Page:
These companies may find the vendor standardization opportunity and license trade-in credit attractive, even if they are in no rush to migrate now. To that end, they would have to trade in their PeopleSoft or J.D. Edwards licenses for equivalent SAP licenses (mySAP ERP or any other solution in mySAP Business Suite). They would receive a credit equal to 75 percent of the license price that they had paid, but they will have to pay the difference between that price and the current SAP license fee. They will also be charged a maintenance fee based on 17 percent of the total SAP software license value. This, however, will cover the support of their PeopleSoft or J.D. Edwards products. The customer will then be free to continue to use their current applications, begin migration immediately, or use the SAP NetWeaver platform to build integration or extensions for the combined products.

SAP believes that under this Safe Passage Program, organizations running PeopleSoft and J.D. Edwards will be able to fairly quickly extend their IT infrastructure with the SAP NetWeaver platform, which also includes connectors for these solutions. As a result, these organizations might benefit from integrating their entire IT landscape with one open platform that enables flexible business processes across the entire company. SAP indicated that there are approximately 2,000 companies globally running SAP solutions who also have headquarters, plant facilities, subsidiaries and satellite operations running PeopleSoft and J.D. Edwards solutions. Likewise, this new offer might be particularly attractive to existing SAP-leaning clients who are now forced to deal with the challenges of figuring out what to do about the PeopleSoft and J.D. Edwards solutions running somewhere in their extended enterprise.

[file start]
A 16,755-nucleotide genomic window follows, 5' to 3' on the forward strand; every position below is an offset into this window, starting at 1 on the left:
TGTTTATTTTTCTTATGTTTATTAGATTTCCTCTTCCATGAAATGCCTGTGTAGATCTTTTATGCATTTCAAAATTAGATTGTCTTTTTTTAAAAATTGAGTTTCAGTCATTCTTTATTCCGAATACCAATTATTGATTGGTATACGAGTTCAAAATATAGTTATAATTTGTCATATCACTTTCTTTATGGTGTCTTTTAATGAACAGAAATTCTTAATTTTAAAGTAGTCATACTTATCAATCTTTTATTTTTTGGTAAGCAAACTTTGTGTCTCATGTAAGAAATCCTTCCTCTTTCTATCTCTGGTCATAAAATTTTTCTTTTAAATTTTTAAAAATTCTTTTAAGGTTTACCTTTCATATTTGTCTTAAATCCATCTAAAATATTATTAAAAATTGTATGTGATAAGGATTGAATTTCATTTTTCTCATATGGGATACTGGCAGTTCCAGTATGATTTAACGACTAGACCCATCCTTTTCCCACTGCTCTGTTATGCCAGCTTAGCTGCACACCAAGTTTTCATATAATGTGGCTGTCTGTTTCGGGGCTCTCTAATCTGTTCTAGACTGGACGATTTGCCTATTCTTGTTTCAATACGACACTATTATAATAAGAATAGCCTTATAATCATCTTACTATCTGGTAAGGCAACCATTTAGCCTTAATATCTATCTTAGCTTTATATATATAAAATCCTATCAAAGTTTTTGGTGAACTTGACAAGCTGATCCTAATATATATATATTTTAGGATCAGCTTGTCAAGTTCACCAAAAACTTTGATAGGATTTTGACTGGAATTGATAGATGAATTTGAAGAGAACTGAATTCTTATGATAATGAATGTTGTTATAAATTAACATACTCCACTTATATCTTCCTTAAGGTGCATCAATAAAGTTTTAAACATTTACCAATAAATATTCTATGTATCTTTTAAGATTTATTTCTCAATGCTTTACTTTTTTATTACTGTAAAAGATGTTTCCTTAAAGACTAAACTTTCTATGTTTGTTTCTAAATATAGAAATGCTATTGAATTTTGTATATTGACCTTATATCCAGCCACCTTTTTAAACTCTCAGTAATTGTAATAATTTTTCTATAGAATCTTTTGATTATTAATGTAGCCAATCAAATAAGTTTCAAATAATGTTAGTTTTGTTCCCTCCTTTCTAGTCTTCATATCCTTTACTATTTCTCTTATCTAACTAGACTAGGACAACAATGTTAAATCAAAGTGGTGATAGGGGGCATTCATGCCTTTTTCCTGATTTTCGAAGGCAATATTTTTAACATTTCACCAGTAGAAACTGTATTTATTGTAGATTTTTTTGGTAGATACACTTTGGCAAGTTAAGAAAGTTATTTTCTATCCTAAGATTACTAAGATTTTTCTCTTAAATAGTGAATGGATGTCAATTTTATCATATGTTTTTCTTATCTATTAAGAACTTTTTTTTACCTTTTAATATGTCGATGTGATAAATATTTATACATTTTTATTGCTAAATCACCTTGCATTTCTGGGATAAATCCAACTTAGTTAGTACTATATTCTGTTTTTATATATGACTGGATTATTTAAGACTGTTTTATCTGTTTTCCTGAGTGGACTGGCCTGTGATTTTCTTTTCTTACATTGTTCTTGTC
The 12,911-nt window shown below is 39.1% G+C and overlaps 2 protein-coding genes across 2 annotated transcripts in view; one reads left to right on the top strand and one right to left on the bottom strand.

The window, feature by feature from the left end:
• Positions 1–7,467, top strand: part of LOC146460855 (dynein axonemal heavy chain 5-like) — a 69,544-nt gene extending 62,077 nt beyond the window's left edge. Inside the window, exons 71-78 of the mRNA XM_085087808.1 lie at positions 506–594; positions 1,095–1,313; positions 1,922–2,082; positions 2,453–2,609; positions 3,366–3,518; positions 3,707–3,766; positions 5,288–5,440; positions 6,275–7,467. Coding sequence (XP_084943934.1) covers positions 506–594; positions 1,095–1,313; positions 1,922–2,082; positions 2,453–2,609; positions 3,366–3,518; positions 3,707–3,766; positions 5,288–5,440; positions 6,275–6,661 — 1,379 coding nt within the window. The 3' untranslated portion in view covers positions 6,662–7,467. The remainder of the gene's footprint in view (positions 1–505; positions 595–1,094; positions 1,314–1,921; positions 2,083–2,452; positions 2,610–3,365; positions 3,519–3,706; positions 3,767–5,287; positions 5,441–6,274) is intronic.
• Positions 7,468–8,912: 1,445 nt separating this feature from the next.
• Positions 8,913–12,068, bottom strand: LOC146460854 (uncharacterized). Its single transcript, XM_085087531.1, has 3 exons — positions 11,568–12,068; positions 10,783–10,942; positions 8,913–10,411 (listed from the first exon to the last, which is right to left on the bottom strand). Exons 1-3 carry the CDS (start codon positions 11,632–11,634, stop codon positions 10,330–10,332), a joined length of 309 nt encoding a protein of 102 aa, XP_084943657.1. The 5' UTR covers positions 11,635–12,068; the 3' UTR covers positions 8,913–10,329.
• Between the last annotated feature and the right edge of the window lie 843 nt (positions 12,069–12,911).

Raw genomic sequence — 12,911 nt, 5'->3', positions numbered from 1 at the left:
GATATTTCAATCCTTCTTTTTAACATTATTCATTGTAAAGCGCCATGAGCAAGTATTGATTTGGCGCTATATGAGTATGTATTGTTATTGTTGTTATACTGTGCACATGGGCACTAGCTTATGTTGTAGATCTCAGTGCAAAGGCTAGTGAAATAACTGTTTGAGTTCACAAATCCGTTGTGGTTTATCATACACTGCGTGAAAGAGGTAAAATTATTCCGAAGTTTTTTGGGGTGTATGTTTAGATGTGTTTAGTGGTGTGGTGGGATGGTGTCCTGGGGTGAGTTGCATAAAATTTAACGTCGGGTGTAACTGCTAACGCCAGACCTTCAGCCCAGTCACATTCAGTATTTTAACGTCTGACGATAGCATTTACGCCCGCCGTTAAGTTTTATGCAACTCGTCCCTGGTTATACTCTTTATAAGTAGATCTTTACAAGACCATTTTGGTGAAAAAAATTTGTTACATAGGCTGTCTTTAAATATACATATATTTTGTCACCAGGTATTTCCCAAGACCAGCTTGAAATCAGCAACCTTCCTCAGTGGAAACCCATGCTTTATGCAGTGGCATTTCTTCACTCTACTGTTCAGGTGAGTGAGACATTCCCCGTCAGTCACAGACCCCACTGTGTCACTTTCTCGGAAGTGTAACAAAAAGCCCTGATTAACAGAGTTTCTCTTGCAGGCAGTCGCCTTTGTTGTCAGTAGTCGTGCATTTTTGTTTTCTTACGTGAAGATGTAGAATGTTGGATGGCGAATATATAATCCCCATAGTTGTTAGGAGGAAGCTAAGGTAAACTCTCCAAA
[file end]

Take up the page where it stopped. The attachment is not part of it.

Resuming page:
This is Part Two of an eight-part note.

Part One detailed the event.

Part Three will discuss how competition involves infrastructure.

Part Four is a reality check.

Part Five will look at What Oracle Gains.

Part Six will cover Oracle's acquisition history.

Part Seven is the SAP Factor.

Part Eight will discuss challenges and make recommendations.

Competitive Response—Microsoft

A similar move, but one that will hardly make heads turn, took place on January 10, when Microsoft announced it would offer a migration program designed to satisfy the needs of businesses that use PeopleSoft World (formerly from J.D. Edwards), PeopleSoft EnterpriseOne (formerly from J.D. Edwards), and PeopleSoft Enterprise. This migration program was also developed to help PeopleSoft customers and partners respond to challenges from Oracle's acquisition. Microsoft hopes some customers will not like Oracle's new direction, and especially hopes those reevaluating their ERP life cycle will be looking at the competition.

The migration program provides migration technology, price discounts on Microsoft Business Solutions (MBS) software and services, and strategic guidance to help companies efficiently and affordably migrate to an appropriate MBS business management application. While the program is available for all four MBS applications, Microsoft recommends that PeopleSoft World and PeopleSoft EnterpriseOne customers consider MBSAxapta. Along similar lines, it encourages PeopleSoft Enterprise customers in the US and Canada consider MBSGreat Plains, although businesses interested in MBSNavision and MBSSolomon too could take advantage of the new migration program, which is also designed to serve business partners that specialize in PeopleSoft technology.